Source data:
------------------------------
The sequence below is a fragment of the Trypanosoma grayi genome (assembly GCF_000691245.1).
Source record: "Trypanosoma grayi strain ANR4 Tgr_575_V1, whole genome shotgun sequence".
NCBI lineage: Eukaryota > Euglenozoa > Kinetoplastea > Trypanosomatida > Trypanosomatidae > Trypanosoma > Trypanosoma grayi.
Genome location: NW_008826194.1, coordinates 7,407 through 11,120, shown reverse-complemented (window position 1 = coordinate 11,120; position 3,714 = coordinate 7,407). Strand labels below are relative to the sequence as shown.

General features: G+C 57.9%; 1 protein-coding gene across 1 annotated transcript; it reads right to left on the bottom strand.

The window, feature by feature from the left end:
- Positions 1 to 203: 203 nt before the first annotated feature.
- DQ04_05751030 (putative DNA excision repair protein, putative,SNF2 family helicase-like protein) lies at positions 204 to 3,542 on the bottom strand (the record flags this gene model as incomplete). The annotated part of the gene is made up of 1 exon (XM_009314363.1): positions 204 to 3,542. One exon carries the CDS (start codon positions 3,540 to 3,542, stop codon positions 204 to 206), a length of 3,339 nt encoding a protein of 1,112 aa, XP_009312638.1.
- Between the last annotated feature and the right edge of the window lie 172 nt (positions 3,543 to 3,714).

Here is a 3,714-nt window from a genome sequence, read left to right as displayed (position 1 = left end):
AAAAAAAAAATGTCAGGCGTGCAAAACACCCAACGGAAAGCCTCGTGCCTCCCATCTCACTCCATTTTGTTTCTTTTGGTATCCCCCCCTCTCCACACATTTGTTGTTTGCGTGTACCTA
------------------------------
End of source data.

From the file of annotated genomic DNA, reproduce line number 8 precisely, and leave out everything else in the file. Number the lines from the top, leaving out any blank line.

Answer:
- DQ04_05751030 (putative DNA excision repair protein, putative,SNF2 family helicase-like protein) lies at positions 204 to 3,542 on the bottom strand (the record flags this gene model as incomplete). The annotated part of the gene is made up of 1 exon (XM_009314363.1): positions 204 to 3,542. One exon carries the CDS (start codon positions 3,540 to 3,542, stop codon positions 204 to 206), a length of 3,339 nt encoding a protein of 1,112 aa, XP_009312638.1.